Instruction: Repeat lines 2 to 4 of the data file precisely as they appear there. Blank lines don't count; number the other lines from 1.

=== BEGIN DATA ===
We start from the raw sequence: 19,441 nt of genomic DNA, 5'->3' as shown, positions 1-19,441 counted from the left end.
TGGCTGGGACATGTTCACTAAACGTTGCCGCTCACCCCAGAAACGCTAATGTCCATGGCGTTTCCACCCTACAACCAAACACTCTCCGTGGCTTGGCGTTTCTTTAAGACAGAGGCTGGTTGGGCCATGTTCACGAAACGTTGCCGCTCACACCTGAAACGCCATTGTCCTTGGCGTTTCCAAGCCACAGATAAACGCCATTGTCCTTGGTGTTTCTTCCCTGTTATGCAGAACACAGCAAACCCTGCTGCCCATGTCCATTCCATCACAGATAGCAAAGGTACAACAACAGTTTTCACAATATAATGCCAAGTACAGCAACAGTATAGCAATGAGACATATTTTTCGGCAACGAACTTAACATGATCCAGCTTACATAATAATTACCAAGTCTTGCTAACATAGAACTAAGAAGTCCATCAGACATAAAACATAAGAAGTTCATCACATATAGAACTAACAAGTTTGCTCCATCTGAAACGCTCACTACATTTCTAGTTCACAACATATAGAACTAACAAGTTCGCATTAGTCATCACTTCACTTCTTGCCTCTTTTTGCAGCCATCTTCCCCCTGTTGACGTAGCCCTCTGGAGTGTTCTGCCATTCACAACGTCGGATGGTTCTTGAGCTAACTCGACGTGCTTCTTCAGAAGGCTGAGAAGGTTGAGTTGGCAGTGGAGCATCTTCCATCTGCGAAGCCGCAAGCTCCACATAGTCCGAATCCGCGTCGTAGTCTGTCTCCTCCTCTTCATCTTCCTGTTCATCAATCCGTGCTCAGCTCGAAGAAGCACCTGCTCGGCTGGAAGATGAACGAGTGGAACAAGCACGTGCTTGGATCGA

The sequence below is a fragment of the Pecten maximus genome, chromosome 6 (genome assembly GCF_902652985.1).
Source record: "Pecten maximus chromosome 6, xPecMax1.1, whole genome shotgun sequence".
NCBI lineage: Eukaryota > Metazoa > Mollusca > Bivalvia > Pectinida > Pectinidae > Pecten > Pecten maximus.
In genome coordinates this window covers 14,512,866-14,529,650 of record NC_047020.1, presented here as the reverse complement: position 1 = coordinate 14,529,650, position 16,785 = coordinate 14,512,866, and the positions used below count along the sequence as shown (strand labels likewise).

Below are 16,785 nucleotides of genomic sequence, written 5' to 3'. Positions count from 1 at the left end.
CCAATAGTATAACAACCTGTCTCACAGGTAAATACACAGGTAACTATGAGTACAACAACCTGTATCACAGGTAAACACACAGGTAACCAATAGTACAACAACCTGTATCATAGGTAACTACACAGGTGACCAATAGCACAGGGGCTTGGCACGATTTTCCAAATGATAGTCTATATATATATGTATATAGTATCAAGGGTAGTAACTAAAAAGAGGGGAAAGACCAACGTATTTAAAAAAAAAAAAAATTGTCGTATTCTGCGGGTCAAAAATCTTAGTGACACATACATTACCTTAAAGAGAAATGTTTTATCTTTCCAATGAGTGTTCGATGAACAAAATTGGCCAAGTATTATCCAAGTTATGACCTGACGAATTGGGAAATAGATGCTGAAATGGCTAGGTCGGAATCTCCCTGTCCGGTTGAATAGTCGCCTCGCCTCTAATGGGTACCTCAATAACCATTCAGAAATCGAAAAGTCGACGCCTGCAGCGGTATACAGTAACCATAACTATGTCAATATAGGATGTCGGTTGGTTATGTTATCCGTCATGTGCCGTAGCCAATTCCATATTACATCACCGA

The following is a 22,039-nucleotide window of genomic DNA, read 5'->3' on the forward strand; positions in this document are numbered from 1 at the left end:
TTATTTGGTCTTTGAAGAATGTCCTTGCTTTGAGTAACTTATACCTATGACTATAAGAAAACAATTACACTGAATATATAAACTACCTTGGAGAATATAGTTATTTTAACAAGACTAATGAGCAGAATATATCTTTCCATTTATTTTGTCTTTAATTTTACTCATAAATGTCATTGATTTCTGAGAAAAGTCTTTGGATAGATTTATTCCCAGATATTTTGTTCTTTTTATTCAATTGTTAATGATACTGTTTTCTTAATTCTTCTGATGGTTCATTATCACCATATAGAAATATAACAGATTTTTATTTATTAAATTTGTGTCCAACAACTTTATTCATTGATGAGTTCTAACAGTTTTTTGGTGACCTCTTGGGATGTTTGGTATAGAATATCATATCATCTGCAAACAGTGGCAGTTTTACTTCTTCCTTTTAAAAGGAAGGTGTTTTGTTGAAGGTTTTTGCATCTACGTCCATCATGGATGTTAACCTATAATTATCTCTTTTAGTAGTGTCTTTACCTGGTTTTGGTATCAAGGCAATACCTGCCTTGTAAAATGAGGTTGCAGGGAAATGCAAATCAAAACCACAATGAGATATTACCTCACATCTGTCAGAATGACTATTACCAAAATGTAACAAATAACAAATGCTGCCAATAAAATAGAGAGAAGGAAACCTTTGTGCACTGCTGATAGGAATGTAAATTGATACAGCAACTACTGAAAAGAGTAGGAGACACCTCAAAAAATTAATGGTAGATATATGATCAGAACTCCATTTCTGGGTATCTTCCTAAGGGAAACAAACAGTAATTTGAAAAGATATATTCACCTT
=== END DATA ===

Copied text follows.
TGGCTGGGACATGTTCACTAAACGTTGCCGCTCACCCCAGAAACGCTAATGTCCATGGCGTTTCCACCCTACAACCAAACACTCTCCGTGGCTTGGCGTTTCTTTAAGACAGAGGCTGGTTGGGCCATGTTCACGAAACGTTGCCGCTCACACCTGAAACGCCATTGTCCTTGGCGTTTCCAAGCCACAGATAAACGCCATTGTCCTTGGTGTTTCTTCCCTGTTATGCAGAACACAGCAAACCCTGCTGCCCATGTCCATTCCATCACAGATAGCAAAGGTACAACAACAGTTTTCACAATATAATGCCAAGTACAGCAACAGTATAGCAATGAGACATATTTTTCGGCAACGAACTTAACATGATCCAGCTTACATAATAATTACCAAGTCTTGCTAACATAGAACTAAGAAGTCCATCAGACATAAAACATAAGAAGTTCATCACATATAGAACTAACAAGTTTGCTCCATCTGAAACGCTCACTACATTTCTAGTTCACAACATATAGAACTAACAAGTTCGCATTAGTCATCACTTCACTTCTTGCCTCTTTTTGCAGCCATCTTCCCCCTGTTGACGTAGCCCTCTGGAGTGTTCTGCCATTCACAACGTCGGATGGTTCTTGAGCTAACTCGACGTGCTTCTTCAGAAGGCTGAGAAGGTTGAGTTGGCAGTGGAGCATCTTCCATCTGCGAAGCCGCAAGCTCCACATAGTCCGAATCCGCGTCGTAGTCTGTCTCCTCCTCTTCATCTTCCTGTTCATCAATCCGTGCTCAGCTCGAAGAAGCACCTGCTCGGCTGGAAGATGAACGAGTGGAACAAGCACGTGCTTGGATCGA

The sequence below is a fragment of the Pecten maximus genome, chromosome 6 (genome assembly GCF_902652985.1).
Source record: "Pecten maximus chromosome 6, xPecMax1.1, whole genome shotgun sequence".